The colonial context of the work is crucial. Until 1908, the entire Congo region was the personal fiefdom of King Leopold II of Belgium. He opened it to reckless exploitation by European companies, using forced labour to collect and export rubber and ivory. The brutality of the system was legendary. Campaigners – one was Roger Casement – exposed such punishments as chopping off the limbs of African labourers. So drastic were the effects of this labour regime that an official Belgian commission reported in 1917 that the population of the territory had been ‘reduced by half’ since the start of European occupation in the 1880s. Seizure of territory and the brutal and forcible exploitation of African labour also took place in French Equatorial Africa.
These are the conditions for looking at the images that the Africanistes produced. The main artists of the genre visited or travelled in Central Africa during the most intense periods of colonial exploitation, and their work habitually became the subject of major exhibitions in Europe. Raymond Tellier, for instance, received a gold medal at the Paris Exhibition International of 1937 for his ‘Sudanese’ fresco. In 1954, Arthur Dupagne’s work received a permanent exhibition at the Museum of Central Africa in Brussels. On the other hand, the most revealing aspect of these artists’ approach was the fact that their style was not at all influenced or affected by African perspectives. Instead, the work is about the visual expression of a psychological confrontation which was part of the colonial experience.
The work that crowns the Tate display, and offers the clearest illustration of Africaniste concerns, is a painting by the Belgian artist Fernand Allard L’Olivier. The source of the image is Manet’s Olympia, a nude posed on a sofa attended by a black maidservant. In Manet’s painting, the nude is facing outwards, smiling. In L’Olivier’s painting, the woman lies on her back, her eyes closed. Beside her is a black man playing the violin. The image suggests a repressed sexuality, redolent of strange fantasies. This is a theme that emerges in a more explicit form in most of the Africanistes’ imagery, which displays a pervasive fascination with the physicality of black bodies. One of the more disturbing paintings, by Clément Serneels, is of a pubescent girl caught in an awkwardly pornographic posture. In another frankly homoerotic painting by René Le Suisse, a young man strikes a classical pose, his right hand caressing his buttocks.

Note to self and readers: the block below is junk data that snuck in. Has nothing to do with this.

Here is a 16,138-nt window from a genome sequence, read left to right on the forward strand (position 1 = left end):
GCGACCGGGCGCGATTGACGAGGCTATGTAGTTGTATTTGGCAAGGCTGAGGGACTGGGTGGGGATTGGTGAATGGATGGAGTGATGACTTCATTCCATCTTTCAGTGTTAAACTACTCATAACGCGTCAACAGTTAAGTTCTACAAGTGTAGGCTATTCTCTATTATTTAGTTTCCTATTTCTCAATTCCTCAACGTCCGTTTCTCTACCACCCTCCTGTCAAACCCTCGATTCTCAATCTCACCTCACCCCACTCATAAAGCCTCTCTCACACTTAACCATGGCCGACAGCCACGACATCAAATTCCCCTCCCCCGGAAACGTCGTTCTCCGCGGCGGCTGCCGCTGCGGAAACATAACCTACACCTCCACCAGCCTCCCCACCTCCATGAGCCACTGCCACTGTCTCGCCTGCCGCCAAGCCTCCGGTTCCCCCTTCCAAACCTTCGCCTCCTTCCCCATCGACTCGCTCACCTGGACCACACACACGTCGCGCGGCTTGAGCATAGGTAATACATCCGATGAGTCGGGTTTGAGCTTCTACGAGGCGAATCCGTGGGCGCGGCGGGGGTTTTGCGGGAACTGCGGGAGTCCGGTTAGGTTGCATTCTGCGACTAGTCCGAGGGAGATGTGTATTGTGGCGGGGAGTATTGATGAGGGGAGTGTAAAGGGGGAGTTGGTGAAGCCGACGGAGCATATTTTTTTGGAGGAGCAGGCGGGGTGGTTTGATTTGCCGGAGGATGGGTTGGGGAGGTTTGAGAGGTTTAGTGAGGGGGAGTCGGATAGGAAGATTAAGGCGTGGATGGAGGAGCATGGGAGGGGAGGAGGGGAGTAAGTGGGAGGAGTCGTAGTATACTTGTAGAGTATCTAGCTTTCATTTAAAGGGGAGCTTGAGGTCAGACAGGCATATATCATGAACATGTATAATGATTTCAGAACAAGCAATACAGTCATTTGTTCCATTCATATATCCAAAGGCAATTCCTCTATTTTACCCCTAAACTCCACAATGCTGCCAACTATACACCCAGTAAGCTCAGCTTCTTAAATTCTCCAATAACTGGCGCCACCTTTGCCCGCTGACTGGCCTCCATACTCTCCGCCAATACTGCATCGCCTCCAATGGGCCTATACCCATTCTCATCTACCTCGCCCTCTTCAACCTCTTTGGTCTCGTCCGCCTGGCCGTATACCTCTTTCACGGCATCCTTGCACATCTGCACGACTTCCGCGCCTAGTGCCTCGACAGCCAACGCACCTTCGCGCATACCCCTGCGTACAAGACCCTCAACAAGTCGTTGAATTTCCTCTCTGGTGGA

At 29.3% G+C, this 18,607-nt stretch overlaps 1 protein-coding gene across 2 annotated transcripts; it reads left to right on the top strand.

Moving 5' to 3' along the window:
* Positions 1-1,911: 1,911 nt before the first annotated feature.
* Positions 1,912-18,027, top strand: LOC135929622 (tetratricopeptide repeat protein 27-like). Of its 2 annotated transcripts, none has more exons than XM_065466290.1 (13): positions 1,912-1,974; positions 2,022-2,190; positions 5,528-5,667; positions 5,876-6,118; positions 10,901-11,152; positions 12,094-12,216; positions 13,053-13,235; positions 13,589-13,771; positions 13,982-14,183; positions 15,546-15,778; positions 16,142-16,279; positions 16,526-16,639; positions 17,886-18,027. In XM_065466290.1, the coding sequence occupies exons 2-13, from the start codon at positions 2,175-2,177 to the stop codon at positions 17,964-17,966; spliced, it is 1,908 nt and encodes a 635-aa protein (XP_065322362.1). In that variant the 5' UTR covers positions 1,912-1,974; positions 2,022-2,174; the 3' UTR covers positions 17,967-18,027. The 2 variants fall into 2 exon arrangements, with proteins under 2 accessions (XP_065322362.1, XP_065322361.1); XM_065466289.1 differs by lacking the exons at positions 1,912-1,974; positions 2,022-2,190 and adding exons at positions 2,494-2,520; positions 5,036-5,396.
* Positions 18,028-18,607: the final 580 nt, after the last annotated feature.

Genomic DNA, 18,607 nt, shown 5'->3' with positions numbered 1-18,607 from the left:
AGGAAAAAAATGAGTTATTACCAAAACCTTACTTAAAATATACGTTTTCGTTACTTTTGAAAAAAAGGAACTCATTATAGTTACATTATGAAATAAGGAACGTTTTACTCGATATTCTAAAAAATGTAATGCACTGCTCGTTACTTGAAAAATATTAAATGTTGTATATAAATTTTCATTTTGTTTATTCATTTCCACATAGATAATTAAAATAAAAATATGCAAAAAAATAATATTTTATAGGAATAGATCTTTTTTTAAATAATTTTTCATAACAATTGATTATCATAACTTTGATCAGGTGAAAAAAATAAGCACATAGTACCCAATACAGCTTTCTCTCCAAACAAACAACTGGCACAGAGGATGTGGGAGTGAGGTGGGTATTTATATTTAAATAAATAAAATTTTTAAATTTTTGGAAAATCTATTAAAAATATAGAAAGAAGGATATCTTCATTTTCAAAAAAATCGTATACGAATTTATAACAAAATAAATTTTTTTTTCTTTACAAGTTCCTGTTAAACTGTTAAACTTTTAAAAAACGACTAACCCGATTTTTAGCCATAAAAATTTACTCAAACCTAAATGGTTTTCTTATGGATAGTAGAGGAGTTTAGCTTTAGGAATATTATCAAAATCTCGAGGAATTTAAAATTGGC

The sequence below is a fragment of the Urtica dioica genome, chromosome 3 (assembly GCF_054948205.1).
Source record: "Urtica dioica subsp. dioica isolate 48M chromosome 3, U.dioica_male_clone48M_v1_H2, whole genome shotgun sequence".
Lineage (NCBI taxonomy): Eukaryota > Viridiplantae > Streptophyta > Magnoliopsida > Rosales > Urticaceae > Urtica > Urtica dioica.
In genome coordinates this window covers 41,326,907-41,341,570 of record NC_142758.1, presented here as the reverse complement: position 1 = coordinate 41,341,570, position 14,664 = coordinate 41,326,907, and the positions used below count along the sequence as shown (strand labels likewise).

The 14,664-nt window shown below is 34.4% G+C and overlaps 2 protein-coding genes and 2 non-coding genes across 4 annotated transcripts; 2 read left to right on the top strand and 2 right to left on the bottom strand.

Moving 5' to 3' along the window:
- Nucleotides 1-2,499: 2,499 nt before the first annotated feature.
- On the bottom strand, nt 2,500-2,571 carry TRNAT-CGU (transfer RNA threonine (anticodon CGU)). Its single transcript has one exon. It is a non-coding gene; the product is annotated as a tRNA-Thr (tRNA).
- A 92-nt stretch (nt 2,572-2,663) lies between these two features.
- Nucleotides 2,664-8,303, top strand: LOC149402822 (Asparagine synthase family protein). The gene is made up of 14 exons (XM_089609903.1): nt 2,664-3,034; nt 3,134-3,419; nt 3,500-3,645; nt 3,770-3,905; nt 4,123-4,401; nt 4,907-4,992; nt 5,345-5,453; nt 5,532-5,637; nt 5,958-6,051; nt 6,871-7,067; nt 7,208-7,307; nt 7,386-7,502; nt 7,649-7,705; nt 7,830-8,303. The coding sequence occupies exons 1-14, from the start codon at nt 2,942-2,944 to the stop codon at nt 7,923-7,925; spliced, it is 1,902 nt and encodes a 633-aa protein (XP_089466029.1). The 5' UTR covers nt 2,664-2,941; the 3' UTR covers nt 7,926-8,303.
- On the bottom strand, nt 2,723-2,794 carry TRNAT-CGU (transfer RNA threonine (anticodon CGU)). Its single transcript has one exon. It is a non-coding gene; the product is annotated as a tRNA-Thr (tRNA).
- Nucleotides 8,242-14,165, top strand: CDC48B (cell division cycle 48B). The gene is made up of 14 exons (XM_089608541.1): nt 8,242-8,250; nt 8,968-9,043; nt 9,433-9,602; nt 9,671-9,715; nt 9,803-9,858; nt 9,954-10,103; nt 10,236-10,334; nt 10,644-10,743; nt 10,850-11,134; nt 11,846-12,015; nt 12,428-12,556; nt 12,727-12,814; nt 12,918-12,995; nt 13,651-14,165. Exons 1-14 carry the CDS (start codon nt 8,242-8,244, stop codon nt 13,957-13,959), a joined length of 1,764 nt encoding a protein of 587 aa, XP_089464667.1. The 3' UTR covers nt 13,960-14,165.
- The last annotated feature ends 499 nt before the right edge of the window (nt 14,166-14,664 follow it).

Elsewhere the paintings reflect a decorative, romanticised view of the African landscape in which the natives are posed in blocks of light and colour, as though the view from the Paris Left Bank had suddenly been transposed to the African interior. On the other hand, as if unnoticed by the artists, the works are full of reminders about the violent and oppressive environment in which they are situated. In one of Dupagne’s neo-classical sculptures, for instance, a black man is cutting sugar cane with a machete. The figure has a vigorous and muscular beauty, until the downward stroke of the machete reminds you of the mutilation of African labourers in King Leopold’s Congo.
Another illuminating group of images is Paul Daxhelet’s watercolours under the title Tribal Scenes, where black dancers whirl and prance like a series of sketches for jazz dance performances, an insight into the way that notions of ‘blackness’ and black physicality have been constructed and propagated in Europe. Daxhelet’s black bodies caught in various dramatic poses do not look like Africans dancing: instead, they give the impression of images created in the European dance theatre, part of the Jazz Age decor that swept in from the United States between the wars.
These works pose complex questions about representation, about the interplay between artist, subject and viewer, and about the role of the artist in a fragile social and political environment. As a result, the Tate display becomes not only a lesson in the visual history of colonial Africa, but also the starting point of a debate about the political consequences of our visual lexicon.
Essay first published The Guardian, Thursday July 27, 2006